Testimony

Statement by
John Agwunobi, M.D., M.P.H., M.B.A.
Assistant Secretary for Health
U.S. Department of Health and Human Services

on
Avian Influenza: Preparing for a Possible Influenza Pandemic
before
The Appropriations Subcommittee on Labor, Health and
Human Services, Education, and Related Agencies
United States Senate

Tuesday, January 31, 2006

Introduction
Mr. Chairman and members of the Subcommittee, I am honored to be here today to describe for you how the Department of Health and Human Services is working to improve preparedness for a potential human influenza pandemic. Thank you for the invitation to testify on this topic which Secretary Mike Leavitt has made a top priority. As you know, the President requested $7.1 billion in emergency funding for the National Strategy for Pandemic Influenza (PDF), of which $6.7 billion was requested for HHS. Congress appropriated $3.8 billion as the first installment of the President’s request to begin these priority activities, and of this amount, $3.3 billion was provided to HHS. We appreciate the action of Congress on this appropriation as it takes us an essential step forward to become the first generation in history to be prepared for a possible pandemic.

As you are aware, the potential for a human influenza pandemic is a current public health concern with an immense potential impact. Pandemics are not new. There were three in the 20th century, the worst of which was the Spanish flu epidemic in 1918-1919 that is estimated to have killed over one half million people in the U.S. and 50 million worldwide. While we are focusing today on the impact of a possible pandemic of avian flu, many of the policy issues and preparedness measures that arise for avian flu apply as well to pandemics of other types of influenza, other infectious disease outbreaks and public health emergencies. To put the impact of a pandemic in context, the seasonal influenza that we have today causes an average of 36,000 deaths each year in the United States, mostly among the elderly, and adds more than 200,000 hospitalizations.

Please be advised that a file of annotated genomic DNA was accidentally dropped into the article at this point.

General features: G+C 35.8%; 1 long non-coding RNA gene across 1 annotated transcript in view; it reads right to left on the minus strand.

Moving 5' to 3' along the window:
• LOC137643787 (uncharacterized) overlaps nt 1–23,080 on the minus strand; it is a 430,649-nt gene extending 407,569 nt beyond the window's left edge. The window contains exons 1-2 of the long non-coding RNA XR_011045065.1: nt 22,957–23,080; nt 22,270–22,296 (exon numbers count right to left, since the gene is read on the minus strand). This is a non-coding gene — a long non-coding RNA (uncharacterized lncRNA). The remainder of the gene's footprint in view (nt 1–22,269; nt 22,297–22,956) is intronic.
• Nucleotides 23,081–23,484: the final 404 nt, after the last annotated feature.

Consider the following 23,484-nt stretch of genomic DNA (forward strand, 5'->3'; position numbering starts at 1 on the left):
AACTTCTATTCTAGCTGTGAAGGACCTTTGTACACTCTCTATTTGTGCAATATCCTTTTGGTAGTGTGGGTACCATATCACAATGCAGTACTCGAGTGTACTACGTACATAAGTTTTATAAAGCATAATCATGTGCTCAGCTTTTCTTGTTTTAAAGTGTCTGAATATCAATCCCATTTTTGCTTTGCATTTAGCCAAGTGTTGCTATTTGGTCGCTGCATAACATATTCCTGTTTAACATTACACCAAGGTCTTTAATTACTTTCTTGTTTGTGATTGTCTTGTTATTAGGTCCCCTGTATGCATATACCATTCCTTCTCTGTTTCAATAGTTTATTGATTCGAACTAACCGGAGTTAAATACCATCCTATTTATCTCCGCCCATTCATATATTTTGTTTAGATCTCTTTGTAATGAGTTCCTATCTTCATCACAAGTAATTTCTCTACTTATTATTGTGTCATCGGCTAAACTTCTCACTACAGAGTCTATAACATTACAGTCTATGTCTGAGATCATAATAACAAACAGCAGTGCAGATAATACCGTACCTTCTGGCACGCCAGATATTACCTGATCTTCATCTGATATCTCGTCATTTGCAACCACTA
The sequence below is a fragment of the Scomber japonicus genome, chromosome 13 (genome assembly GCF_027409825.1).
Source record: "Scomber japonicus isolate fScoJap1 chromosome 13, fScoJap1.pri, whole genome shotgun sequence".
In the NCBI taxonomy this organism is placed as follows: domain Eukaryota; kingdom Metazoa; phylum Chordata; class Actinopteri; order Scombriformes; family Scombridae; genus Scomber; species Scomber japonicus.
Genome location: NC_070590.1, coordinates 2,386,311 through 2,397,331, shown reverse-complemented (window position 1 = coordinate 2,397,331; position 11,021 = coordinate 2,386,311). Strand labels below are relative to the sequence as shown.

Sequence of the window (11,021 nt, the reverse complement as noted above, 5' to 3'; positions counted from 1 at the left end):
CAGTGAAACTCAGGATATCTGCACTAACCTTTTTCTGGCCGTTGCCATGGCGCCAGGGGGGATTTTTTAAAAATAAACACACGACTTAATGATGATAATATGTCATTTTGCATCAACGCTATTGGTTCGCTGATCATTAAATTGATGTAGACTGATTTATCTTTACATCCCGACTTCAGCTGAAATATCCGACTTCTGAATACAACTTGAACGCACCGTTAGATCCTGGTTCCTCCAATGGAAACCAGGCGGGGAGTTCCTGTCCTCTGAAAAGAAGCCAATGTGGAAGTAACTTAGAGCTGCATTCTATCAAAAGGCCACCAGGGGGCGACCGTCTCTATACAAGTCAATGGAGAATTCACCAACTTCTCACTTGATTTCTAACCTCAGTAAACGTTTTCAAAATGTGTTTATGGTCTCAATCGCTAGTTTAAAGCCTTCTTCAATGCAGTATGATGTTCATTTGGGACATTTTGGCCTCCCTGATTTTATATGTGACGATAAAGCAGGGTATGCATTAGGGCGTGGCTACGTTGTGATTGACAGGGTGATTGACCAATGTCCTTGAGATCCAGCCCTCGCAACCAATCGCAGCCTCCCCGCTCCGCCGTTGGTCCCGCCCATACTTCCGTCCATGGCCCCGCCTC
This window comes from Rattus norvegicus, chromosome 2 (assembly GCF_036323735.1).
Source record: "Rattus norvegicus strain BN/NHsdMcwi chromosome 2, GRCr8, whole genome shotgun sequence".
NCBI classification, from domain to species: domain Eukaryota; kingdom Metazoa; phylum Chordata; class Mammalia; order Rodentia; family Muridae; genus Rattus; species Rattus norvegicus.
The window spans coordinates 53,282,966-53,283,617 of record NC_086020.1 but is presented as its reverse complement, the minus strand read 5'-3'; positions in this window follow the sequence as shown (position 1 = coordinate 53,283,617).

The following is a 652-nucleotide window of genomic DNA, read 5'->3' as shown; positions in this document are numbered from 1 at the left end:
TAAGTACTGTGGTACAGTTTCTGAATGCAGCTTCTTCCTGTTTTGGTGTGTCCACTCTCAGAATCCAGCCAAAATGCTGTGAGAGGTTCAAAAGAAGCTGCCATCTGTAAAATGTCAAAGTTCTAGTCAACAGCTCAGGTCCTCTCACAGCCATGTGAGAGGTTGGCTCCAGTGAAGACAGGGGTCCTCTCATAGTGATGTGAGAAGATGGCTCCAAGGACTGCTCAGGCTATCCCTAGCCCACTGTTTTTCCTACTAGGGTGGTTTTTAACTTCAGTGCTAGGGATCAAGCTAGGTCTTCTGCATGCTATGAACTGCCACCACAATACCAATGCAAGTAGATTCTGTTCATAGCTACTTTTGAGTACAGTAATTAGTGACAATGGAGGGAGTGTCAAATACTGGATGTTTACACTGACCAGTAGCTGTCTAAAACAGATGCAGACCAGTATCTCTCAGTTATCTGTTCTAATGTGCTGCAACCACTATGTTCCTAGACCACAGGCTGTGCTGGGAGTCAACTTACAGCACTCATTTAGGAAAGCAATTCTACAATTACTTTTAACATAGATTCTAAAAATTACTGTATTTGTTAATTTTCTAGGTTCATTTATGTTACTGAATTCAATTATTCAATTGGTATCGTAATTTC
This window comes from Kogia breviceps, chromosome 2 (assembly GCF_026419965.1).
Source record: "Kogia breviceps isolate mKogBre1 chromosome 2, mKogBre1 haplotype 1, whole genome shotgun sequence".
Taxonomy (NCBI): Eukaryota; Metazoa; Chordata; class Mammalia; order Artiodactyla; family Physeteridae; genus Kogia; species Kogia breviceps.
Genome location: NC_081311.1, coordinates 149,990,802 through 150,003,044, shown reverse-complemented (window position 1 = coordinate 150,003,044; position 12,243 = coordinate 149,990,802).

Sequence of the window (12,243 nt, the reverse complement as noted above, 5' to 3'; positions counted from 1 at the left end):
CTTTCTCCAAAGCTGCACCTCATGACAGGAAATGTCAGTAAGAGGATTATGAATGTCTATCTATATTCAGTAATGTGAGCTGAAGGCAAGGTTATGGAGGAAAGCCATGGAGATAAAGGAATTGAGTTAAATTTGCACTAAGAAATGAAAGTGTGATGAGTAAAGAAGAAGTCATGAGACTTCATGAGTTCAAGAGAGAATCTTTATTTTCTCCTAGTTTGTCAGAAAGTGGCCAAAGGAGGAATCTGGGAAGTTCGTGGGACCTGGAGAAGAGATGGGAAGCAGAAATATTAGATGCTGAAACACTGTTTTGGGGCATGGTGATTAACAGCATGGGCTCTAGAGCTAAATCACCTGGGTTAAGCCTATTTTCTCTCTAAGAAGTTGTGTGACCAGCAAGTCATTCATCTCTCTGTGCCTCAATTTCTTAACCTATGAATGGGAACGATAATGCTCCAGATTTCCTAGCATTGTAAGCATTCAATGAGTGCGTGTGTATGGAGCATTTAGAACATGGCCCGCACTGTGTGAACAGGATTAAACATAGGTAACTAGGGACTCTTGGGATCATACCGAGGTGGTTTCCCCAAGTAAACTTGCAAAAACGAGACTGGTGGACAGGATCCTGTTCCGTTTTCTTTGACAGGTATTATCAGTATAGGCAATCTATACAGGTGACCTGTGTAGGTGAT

Scientists cannot accurately predict the severity and impact of an influenza pandemic, whether from the H5N1 virus currently circulating in birds in Asia and Europe, or the emergence of another influenza virus of pandemic potential. However, it is still useful to model possible scenarios based on analysis of past pandemics. In a report released in December 2005, the Congressional Budget Office presents the results of modeling a severe pandemic scenario similar to the 1918 Spanish flu outbreak and a more moderate outbreak resembling the flu pandemics of 1957 and 1968. In the severe scenario, roughly 90 million people become ill and 2 million die in the United States and the impact on the real Gross Domestic Product [GDP] is about a 5 percent reduction in the year following the outbreak. In the “mild” pandemic scenario, about 75 million people are infected in the U.S. and about 100,000 of them die. The impact on the GDP is approximately a 1.5 percent decline. While there is substantial uncertainty associated with these estimates, they illustrate the enormous public health threat of an influenza pandemic and the need for effective access to vaccines, treatments, and a robust public health infrastructure to meet the challenge.

There are several important points to note about an influenza pandemic:

  • A pandemic could occur anytime during the year and could last longer than typical seasonal influenza, with possible repeated waves of infection.
  • The capacity to prevent or control transmission of the virus once it gains the ability to be efficiently transmitted from person to person will be limited.
  • Right now, the H5N1 avian influenza strain that is circulating in Asia and Europe among birds is considered the leading candidate to cause the next pandemic. However, it is possible that another influenza virus, which could originate anywhere in the world, could cause the next pandemic. This uncertainty is one of the reasons why we need to maintain year-round laboratory surveillance of influenza viruses. As is the case with the avian virus H5N1, pandemic influenza viruses often emerge in animals. As they are transmitted among animals the viruses can potentially mutate to a form that can be transmitted to humans. Thus, it is critical to maintain constant surveillance of viruses worldwide affecting animal populations and that can potentially be transmitted to humans.
  • We often look to history in an effort to understand the impact that a new pandemic might have, and how to intervene most effectively. However, there have been many changes since the last pandemic in 1968, including changes in population and social structures, medical and technological advances, and a significant increase in international travel. Some of these changes have increased our ability to plan for and respond to pandemics, but other changes have made us more vulnerable.

The Current Status of H5N1 Virus in Asia